Doubles Lineups

Sometime back, we discussed the concept of which court the offensive-minded doubles partner should

Brian G.
play. I agreed with great American doubles specialist Brian Gottfried, who said the attacker should return from the deuce court; and you should put the “steady-Eddy” partner in the add court.

The argument for that set up is: let the attacker be aggressive in the deuce court and rely on the steady returner to get the ball in play when it counts. On the other side of the argument is none other than Roy “Emmo” Emerson, who believes it should be just the opposite.

While playing with a New Hampshire friend, we reviewed this topic again with a new perspective. He said, assuming you are talking about a pair of righties playing together, the attacker should play in the add court… not for his return of serve, but for the strokes AFTER the ball is in play.

The add-court attacker would be the one taking the overheads in the middle and being more aggressive at the net with his (usually) stronger forehand volley.

Emmo (L)

That adds some good ammunition to the Emmo argument.

7 thoughts on “Doubles Lineups

  1. Personally, as much as I respect Emmo’s great tennis mind, I am with Brian Gottfried on this one. If you put the attacker receiving in the ad court, he is likely not going to get to use his great attacking skills all that much against a decent team. This is because the steady-Eddie guy in the deuce court does not have the firepower to force a good return most of the time, so all things being equal, there will be lots of ad-ins that the attacker has to face against him. The smart play in that situation is for the attacker NOT to go for 100% (or even 90%) of what he has got on his returning shot, but to hold back a bit, maybe to 70% or at most 80%, just to make sure the ball gets in play. This, then, fundamentally neutralizes the very purpose and perceived strength of putting the attacker in the ad court. I don’t care if you have a return second only to Agassi, if you are an attacking style player but you are constantly facing just hatving to get the ball in play in order to make sure you stay in the point, you are going to let up somewhat and lose your edge. Ergo, Brian Gottfried — and the traditional wisdom — are clearly right about this one.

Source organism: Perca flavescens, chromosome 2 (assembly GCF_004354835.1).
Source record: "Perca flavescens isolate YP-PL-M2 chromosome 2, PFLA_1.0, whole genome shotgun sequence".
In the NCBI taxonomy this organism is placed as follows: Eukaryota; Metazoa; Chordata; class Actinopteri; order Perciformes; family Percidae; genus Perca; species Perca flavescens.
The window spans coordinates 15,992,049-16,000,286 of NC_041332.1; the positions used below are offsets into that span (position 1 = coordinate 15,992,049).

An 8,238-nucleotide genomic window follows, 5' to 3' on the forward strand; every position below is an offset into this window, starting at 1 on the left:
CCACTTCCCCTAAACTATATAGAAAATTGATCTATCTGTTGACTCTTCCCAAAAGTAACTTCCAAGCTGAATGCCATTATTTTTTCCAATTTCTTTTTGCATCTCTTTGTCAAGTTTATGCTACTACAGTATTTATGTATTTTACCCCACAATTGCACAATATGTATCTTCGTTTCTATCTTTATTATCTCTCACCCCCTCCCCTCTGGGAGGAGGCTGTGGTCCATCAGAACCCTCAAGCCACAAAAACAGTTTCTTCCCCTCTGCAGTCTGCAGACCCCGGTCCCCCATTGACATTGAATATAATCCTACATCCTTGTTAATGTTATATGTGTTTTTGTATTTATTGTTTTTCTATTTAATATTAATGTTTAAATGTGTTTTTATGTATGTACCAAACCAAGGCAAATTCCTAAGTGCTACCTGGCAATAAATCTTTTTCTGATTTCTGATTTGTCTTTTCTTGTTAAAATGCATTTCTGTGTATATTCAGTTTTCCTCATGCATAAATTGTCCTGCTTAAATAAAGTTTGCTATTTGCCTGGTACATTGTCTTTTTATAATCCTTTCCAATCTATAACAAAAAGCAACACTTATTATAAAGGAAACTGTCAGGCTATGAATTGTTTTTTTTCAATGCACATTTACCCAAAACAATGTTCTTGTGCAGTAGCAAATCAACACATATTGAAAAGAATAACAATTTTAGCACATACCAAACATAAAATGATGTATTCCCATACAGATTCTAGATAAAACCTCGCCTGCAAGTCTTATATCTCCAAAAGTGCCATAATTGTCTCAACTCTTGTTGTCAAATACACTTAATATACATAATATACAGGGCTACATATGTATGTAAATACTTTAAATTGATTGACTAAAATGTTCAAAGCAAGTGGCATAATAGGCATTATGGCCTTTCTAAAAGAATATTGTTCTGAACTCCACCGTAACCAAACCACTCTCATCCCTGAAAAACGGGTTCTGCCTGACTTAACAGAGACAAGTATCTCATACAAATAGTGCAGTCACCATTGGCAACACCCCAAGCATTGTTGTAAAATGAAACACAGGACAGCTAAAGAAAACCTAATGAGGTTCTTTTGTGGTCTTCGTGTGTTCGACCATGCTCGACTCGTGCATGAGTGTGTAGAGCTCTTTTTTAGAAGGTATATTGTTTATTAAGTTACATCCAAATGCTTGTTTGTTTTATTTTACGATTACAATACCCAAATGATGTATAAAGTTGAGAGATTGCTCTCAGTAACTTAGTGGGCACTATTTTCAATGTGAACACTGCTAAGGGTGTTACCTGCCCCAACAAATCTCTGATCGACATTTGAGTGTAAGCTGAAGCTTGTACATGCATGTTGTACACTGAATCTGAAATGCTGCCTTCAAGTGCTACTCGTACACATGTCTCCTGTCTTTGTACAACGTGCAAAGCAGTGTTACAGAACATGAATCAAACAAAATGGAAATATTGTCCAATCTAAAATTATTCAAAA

Marty – My thoughts, exactly! geo

  2. It seems you always want the pressure on the better of the 2 players and the better player usually can be steady or agressive depending opon the server and the situation. I always want to have the best return of serve taking both add in and add out. Emmo is my man.

    Bill – “Better” could be steadier OR more aggressive. Yes? geo

  3. I personally think that it is more important to have the player play the side that he returns serve better on because as you and I have always said George, The return of serve is the most important shot in the game. If you can’t get the ball in play, you can’t win!!!!

    Dick – there is something to be said for “the comfort level”… tks ,,, geo

  4. Yes, I agree with you, George. By aggressive in doubles, I mean the ability to cut off the return of the return of serve with the forehand volley put-away as well as the mobility and aggressiveness to field overhead smashes.
    Nick – yes, i agree, it is more than just the return of serve that comes into play. geo

  5. (from a Newk Camp friend)
    George – my comment has little to do with the content (although, like Emmo, I favor the aggressive guy on the ad court). It has to do with the spelling of “ad”. It’s an abbreviation of “advantage”, which means it should be spelled “ad” and not the word “add”, which has nothing to do with advantage.

  6. Geo- the best of both worlds is steadier and more agressive.
    Rarely do you see 2 equal partners.

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